Welsh Harlequin Duck: Facts, Uses, Origins & Characteristics (with Pictures)


If you like duck eggs, it’s hard to do better than the Welsh Harlequin. These ducks rival chickens for their productivity, with females laying up to 350 eggs yearly. These beautiful ducks hail from Wales, but they have been in the United States for decades, so this breed is readily available.

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Quick Facts about Welsh Harlequin Duck

Breed Name: Welsh Harlequin
Place of Origin: Wales
Uses: Eggs; Meat
Drake (Male) Size: 4.5–5.5 lbs
Duck (Female) Size: 4.5–5 lbs
Color: Gold or Silver
Lifespan: 10 years
Climate Tolerance: Hardy
Care Level: Easy to moderate
Production: 100–350 eggs/year

Welsh Harlequin Duck Origins

This breed was established in Wales in 1949 from a mutation found in Khaki Campbell ducklings. The original breeders hoped to produce a docile, placid duck with high egg production. These ducks were introduced to the US in 1968 and have grown in popularity since then.

ducks-welsh harlequin-pixabay
Image Credit: seehafershores, Pixabay

Welsh Harlequin Duck Characteristics

The Welsh Harlequin is a curious but calm bird that makes a great backyard duck. They are active foragers and poor fliers, although care should be taken to make sure that they can’t stray too far. These ducks are notable for their light weight—although they can be raised for meat, they will produce smaller carcasses and rarely reach more than 5.5 pounds. Despite the light weight, the meat produced is high-quality when fed a good diet. Their eggs are also on the smaller side, but their high production makes up for this.

Welsh Harlequins are vulnerable to predators due to their smaller size and light plumage, so it’s important to safeguard against local predators as necessary. Flocks should be primarily female, as drakes can become aggressive towards females if they become too numerous.

Uses

Welsh Harlequin Ducks are multi-purpose ducks that are kept for eggs, meat, or ornamentally. They are most notable for their high egg production, as they can produce up to 350 eggs a year. Welsh Harlequins also are good breeders and hatchers and are often used in mixed-breed ducks. Their dressed carcass is usually small, under 5 pounds.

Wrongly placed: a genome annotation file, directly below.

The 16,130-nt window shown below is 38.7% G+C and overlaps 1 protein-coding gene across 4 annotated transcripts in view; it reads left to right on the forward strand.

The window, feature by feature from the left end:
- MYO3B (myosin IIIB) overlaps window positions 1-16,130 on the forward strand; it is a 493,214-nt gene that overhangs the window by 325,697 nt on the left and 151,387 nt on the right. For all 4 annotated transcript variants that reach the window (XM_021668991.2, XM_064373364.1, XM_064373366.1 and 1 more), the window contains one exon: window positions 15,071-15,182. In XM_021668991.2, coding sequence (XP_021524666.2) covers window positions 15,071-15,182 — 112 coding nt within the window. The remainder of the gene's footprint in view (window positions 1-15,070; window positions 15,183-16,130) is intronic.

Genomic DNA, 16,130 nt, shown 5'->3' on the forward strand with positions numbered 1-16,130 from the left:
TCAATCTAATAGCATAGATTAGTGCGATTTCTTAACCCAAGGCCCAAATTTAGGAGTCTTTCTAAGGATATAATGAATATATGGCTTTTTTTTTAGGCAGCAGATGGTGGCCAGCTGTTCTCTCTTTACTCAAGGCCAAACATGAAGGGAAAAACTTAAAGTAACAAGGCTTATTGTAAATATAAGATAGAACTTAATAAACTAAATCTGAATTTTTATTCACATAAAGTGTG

These ducks also make good pets or ornamental birds as they have beautiful pale plumage and calm temperaments.

Welsh Harlequin Duck
Image Credit: Michelle Lawson, Shutterstock

Appearance & Varieties

Both male and female Welsh Harlequins are small ducks with pale feathers. They have a long body, a rounded back, and widely spaced legs. There are two color morphs, silver and gold. Silver ducks have more contrast, with dark gray or black feathers, while golds have a pale golden fawn all over. Drakes have a dark green head and plumage similar to a Mallard but paler.

Distribution & Habitat

Welsh Harlequins are a heritage breed with a lower population than some other breeds, but they are still readily available throughout the United States. They do well in most climates. They need sheltered housing in the winter but prefer outdoor access year-round, so don’t be surprised if you see them walking in the snow.

Welsh Harlequin Duck
Image Credit: Joe Herlong, Shutterstock

Are Welsh Harlequin Ducks Good for Small-Scale Farming?

Welsh Harlequins are ideal for small-scale farming because they are easy to keep, hardy, and have a good temperament. Their egg production makes them ideal for small farmers. They are also multi-use and easy to breed if you want to try breeding. Overall, these are ideal ducks for home farmers and beginners to duck keeping.


Featured Image Credit: sharkolot, Pixabay



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